I am new to clojure and currently struggling with loop / recur. The question basically is why my 'custom' range func. does not return a lazy sequence. Is there something wrong with my implementation or you are not supposed to use recursion in this case?

(defn my-range
  (loop [l nr acc '()]
    (if (< l 1)
      (recur (dec l) (conj acc l)))))

When I run it:

> (time (take 10 (my-range 100000))) ;; "Elapsed time: 85.443 msecs"
> (time (take 10 (range 100000))) ;; "Elapsed time: 0.095 msecs"

The very big time difference leads me to belive the list is first constructed and then 10 taken.

  • Standard range starts at 0, not 1. This does not affect the issue. – Thumbnail Mar 10 '16 at 15:16

You do not use any lazy constructs in my-range. Since you assemble the list by starting at the end and working your way toward the beginning, the only way to access the first ten elements is to first realize all the other elements.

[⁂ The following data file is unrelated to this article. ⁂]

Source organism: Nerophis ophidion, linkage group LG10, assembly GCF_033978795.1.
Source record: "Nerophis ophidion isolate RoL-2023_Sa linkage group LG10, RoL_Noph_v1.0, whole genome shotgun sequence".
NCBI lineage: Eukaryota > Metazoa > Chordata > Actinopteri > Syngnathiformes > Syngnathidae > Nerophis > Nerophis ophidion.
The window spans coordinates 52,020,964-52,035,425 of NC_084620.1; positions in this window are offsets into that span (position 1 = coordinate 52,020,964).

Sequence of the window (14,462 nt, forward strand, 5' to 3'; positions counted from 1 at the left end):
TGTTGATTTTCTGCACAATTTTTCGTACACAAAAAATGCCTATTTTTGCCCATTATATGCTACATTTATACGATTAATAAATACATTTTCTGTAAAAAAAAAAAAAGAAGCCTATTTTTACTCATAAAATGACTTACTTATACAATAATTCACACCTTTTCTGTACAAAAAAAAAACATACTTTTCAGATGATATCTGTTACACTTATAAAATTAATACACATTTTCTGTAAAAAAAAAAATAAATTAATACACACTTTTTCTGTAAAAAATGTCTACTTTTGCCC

Lazy sequences start at the beginning and work toward the end, like this:

(defn my-range
   (my-range 1 end))
  ([start end]
   (when (<= start end)
     (lazy-seq (cons start (my-range (inc' start) end))))))

The trick here is that you don't return a realized sequence. Rather, you return an object that stores this function:

#(cons start (my-range (inc' start) end))

When someone calls seq on that object, it will call the above function, cache its result, and return that result. Future calls to seq will simply return the cached result. Note, though, that the second parameter you pass to cons is also a lazy sequence (because a call to my-range returns a lazy-seq), so it, in turn, will only be realized when necessary.

Just for completeness, another way to write this function is as follows:

(defn my-range
  (take end (iterate inc' 1)))

This works because iterate and take both return lazy sequences.

  • 1
    Thank you very much. With my very limited clojure knowledge I get the idea. However I do not understand why you are using inc' instead of inc? – skamsie Mar 10 '16 at 12:46
  • 3
    Try (inc Long/MAX_VALUE) and (inc' Long/MAX_VALUE). – Sam Estep Mar 10 '16 at 12:47

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